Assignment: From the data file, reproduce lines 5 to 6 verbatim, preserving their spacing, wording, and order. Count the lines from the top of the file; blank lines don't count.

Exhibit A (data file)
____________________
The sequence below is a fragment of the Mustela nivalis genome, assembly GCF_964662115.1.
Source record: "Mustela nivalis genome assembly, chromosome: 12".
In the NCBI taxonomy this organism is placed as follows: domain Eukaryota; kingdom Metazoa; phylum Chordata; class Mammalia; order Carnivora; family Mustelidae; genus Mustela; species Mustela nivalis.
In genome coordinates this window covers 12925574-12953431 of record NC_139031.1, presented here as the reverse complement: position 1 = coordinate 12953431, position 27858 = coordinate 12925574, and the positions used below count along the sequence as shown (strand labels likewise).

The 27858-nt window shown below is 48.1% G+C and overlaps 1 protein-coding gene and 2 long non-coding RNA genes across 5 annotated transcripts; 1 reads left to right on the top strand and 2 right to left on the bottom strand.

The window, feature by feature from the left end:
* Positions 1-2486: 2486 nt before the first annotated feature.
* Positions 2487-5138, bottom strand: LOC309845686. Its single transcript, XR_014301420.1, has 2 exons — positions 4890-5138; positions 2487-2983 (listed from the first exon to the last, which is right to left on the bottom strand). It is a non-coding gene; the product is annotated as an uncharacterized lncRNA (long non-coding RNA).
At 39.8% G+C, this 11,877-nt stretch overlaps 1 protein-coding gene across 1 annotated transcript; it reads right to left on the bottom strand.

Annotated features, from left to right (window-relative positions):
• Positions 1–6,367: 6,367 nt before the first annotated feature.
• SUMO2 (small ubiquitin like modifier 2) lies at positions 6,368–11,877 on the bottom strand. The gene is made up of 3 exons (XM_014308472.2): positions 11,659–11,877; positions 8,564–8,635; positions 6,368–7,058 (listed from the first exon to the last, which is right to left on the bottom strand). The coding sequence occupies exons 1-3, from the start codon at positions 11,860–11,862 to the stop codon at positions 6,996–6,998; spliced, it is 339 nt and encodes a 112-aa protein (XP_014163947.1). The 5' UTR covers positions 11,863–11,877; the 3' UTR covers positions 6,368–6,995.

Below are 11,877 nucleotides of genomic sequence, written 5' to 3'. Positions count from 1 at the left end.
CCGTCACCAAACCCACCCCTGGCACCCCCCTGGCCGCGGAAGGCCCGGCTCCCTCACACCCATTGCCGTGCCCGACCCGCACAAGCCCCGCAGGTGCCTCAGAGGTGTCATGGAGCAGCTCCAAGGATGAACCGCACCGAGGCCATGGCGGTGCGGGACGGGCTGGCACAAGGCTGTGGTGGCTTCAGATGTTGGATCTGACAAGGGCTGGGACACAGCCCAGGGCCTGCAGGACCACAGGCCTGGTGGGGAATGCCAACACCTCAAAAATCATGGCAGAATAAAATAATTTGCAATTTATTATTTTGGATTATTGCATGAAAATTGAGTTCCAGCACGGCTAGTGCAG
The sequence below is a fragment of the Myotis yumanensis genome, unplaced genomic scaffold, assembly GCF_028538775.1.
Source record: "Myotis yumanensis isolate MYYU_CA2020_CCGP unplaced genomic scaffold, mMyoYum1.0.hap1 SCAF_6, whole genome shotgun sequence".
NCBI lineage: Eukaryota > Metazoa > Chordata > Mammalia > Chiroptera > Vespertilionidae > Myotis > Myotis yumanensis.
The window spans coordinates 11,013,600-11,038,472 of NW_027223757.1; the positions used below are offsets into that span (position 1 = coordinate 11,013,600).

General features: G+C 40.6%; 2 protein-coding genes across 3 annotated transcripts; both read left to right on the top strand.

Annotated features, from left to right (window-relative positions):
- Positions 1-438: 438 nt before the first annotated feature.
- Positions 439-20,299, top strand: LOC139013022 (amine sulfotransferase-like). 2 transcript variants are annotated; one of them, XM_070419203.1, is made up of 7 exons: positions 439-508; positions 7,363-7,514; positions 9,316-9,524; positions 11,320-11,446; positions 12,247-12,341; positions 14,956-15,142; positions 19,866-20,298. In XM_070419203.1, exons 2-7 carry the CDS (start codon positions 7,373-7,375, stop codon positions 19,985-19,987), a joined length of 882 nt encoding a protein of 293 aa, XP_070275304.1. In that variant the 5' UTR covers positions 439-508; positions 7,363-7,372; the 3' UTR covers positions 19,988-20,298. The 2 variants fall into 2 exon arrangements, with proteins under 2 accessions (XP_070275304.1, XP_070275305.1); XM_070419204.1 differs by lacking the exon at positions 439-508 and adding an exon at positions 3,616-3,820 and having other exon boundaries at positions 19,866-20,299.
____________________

The 27858-nt window shown below is 48.1% G+C and overlaps 1 protein-coding gene and 2 long non-coding RNA genes across 5 annotated transcripts; 1 reads left to right on the top strand and 2 right to left on the bottom strand.

The window, feature by feature from the left end: